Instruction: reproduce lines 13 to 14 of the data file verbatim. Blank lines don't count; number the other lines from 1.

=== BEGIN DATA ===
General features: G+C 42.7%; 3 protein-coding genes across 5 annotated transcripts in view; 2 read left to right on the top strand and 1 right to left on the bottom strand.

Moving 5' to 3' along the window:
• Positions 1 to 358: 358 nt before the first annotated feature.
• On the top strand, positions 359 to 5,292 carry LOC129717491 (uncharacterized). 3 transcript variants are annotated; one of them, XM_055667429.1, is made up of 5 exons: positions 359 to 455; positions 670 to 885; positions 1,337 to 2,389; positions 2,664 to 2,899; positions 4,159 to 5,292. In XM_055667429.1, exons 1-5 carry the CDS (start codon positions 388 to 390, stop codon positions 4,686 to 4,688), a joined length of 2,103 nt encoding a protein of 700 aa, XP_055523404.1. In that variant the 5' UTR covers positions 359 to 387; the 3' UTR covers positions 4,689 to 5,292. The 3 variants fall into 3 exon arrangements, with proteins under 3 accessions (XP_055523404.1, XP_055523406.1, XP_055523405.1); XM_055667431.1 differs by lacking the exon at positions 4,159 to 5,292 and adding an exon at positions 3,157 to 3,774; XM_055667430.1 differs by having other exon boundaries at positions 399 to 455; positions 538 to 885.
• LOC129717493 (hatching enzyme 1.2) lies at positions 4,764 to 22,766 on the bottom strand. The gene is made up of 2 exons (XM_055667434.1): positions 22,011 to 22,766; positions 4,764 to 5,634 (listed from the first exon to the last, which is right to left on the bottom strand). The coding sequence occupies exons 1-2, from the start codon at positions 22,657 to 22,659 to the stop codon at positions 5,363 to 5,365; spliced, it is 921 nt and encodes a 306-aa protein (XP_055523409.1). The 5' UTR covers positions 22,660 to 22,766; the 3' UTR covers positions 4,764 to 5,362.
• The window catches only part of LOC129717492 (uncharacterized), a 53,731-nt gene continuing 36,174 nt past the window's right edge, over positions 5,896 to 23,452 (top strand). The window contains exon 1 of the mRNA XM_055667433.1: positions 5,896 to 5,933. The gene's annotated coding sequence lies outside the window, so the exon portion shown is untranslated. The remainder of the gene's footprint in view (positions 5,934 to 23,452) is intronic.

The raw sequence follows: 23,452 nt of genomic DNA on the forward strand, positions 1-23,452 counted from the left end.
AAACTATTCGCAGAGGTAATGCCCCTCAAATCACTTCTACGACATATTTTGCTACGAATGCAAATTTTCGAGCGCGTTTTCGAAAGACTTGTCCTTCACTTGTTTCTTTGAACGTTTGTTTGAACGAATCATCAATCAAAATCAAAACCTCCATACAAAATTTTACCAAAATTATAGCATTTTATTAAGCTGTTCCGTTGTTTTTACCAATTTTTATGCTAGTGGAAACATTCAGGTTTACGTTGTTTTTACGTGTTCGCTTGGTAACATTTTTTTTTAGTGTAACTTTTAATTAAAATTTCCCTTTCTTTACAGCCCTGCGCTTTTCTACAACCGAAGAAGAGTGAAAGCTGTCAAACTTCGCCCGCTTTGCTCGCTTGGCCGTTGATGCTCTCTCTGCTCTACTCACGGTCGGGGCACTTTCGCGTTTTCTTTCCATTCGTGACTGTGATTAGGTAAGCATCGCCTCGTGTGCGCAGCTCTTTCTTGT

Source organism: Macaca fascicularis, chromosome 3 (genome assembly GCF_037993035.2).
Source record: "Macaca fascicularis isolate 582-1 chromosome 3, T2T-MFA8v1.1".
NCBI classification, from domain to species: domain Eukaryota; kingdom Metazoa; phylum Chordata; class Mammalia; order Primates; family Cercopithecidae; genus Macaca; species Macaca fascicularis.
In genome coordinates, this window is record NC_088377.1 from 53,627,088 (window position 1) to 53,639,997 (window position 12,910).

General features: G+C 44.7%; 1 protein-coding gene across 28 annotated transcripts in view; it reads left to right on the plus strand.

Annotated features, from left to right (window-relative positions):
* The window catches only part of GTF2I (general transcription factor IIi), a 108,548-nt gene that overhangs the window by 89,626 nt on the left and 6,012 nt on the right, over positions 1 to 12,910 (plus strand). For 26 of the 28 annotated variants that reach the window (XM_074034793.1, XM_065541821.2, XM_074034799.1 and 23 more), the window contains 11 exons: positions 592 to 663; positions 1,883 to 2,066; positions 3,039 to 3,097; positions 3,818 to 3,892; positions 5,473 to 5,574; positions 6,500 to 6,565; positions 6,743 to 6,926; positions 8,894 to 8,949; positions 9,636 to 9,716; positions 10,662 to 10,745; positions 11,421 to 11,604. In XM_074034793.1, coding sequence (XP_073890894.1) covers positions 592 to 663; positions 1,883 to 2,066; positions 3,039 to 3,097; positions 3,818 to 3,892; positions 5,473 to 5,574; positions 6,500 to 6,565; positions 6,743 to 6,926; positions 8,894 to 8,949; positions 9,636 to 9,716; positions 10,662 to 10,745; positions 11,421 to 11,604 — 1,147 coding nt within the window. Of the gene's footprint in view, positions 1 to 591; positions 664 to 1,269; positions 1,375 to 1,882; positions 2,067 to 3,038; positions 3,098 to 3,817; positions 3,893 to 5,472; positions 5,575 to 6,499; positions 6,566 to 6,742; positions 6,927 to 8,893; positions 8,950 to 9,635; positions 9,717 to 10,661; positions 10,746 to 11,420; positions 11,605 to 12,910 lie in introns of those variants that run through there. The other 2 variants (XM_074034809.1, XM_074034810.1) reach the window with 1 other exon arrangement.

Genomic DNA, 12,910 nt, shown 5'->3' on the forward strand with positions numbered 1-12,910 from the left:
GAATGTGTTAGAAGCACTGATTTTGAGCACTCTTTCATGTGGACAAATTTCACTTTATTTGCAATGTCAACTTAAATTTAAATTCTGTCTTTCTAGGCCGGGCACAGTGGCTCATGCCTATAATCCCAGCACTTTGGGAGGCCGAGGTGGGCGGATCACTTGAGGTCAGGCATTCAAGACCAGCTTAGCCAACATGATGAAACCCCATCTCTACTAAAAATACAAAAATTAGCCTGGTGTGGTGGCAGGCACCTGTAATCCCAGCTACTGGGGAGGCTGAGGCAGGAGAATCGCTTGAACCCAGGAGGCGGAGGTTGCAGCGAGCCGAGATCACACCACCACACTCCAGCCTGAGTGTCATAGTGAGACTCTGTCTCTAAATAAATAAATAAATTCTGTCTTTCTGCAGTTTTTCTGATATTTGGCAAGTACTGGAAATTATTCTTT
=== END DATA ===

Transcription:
General features: G+C 44.7%; 1 protein-coding gene across 28 annotated transcripts in view; it reads left to right on the plus strand.

Annotated features, from left to right (window-relative positions):